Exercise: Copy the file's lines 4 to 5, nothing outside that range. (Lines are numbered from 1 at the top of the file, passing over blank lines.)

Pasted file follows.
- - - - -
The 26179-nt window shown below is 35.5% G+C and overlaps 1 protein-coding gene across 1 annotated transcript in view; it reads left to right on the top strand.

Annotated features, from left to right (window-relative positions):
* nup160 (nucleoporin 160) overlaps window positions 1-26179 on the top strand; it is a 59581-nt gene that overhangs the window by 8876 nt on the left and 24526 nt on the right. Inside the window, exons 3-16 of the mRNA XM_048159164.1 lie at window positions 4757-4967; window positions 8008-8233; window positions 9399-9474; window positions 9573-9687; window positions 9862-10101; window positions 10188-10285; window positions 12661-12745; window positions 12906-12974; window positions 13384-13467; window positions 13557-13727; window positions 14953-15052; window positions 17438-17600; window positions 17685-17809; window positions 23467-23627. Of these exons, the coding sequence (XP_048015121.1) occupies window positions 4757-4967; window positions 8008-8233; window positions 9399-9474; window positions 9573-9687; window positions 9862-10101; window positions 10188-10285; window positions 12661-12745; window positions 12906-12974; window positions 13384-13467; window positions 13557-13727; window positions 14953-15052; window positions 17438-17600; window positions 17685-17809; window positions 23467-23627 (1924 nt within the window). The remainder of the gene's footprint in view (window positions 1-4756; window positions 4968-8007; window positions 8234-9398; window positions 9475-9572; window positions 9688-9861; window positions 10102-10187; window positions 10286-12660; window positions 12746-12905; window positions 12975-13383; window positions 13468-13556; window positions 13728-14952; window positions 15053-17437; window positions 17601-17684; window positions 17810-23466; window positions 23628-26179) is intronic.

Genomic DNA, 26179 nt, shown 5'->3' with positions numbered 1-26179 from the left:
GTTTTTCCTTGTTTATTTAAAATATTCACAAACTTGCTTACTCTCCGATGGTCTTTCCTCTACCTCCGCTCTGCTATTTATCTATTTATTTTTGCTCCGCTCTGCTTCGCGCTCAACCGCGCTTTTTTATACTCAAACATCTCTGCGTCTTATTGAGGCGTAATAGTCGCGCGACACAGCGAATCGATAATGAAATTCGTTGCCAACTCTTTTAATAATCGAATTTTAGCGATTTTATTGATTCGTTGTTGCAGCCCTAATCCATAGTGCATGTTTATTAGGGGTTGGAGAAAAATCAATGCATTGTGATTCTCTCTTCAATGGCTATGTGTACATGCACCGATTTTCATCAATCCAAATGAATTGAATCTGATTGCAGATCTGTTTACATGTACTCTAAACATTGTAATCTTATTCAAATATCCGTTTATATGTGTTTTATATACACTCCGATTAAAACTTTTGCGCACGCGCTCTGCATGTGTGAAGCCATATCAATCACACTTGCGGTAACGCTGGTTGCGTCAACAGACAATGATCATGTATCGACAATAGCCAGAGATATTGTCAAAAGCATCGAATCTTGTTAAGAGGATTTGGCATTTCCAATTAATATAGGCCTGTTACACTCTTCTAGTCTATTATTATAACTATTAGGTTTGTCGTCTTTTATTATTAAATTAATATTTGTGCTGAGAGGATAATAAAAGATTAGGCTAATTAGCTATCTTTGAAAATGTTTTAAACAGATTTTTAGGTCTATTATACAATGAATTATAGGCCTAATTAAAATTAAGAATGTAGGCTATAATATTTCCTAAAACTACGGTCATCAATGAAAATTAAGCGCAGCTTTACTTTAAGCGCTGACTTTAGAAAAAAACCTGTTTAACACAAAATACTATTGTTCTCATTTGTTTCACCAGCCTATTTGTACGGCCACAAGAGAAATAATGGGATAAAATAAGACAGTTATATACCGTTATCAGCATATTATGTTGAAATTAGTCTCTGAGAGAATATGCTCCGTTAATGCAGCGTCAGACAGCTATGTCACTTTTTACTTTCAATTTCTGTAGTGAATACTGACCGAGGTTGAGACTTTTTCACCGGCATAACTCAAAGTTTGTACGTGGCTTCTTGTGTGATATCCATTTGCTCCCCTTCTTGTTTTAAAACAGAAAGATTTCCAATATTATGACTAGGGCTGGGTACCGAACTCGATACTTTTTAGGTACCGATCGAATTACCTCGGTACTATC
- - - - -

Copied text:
Genomic DNA, 26179 nt, shown 5'->3' with positions numbered 1-26179 from the left:
GTTTTTCCTTGTTTATTTAAAATATTCACAAACTTGCTTACTCTCCGATGGTCTTTCCTCTACCTCCGCTCTGCTATTTATCTATTTATTTTTGCTCCGCTCTGCTTCGCGCTCAACCGCGCTTTTTTATACTCAAACATCTCTGCGTCTTATTGAGGCGTAATAGTCGCGCGACACAGCGAATCGATAATGAAATTCGTTGCCAACTCTTTTAATAATCGAATTTTAGCGATTTTATTGATTCGTTGTTGCAGCCCTAATCCATAGTGCATGTTTATTAGGGGTTGGAGAAAAATCAATGCATTGTGATTCTCTCTTCAATGGCTATGTGTACATGCACCGATTTTCATCAATCCAAATGAATTGAATCTGATTGCAGATCTGTTTACATGTACTCTAAACATTGTAATCTTATTCAAATATCCGTTTATATGTGTTTTATATACACTCCGATTAAAACTTTTGCGCACGCGCTCTGCATGTGTGAAGCCATATCAATCACACTTGCGGTAACGCTGGTTGCGTCAACAGACAATGATCATGTATCGACAATAGCCAGAGATATTGTCAAAAGCATCGAATCTTGTTAAGAGGATTTGGCATTTCCAATTAATATAGGCCTGTTACACTCTTCTAGTCTATTATTATAACTATTAGGTTTGTCGTCTTTTATTATTAAATTAATATTTGTGCTGAGAGGATAATAAAAGATTAGGCTAATTAGCTATCTTTGAAAATGTTTTAAACAGATTTTTAGGTCTATTATACAATGAATTATAGGCCTAATTAAAATTAAGAATGTAGGCTATAATATTTCCTAAAACTACGGTCATCAATGAAAATTAAGCGCAGCTTTACTTTAAGCGCTGACTTTAGAAAAAAACCTGTTTAACACAAAATACTATTGTTCTCATTTGTTTCACCAGCCTATTTGTACGGCCACAAGAGAAATAATGGGATAAAATAAGACAGTTATATACCGTTATCAGCATATTATGTTGAAATTAGTCTCTGAGAGAATATGCTCCGTTAATGCAGCGTCAGACAGCTATGTCACTTTTTACTTTCAATTTCTGTAGTGAATACTGACCGAGGTTGAGACTTTTTCACCGGCATAACTCAAAGTTTGTACGTGGCTTCTTGTGTGATATCCATTTGCTCCCCTTCTTGTTTTAAAACAGAAAGATTTCCAATATTATGACTAGGGCTGGGTACCGAACTCGATACTTTTTAGGTACCGATCGAATTACCTCGGTACTATC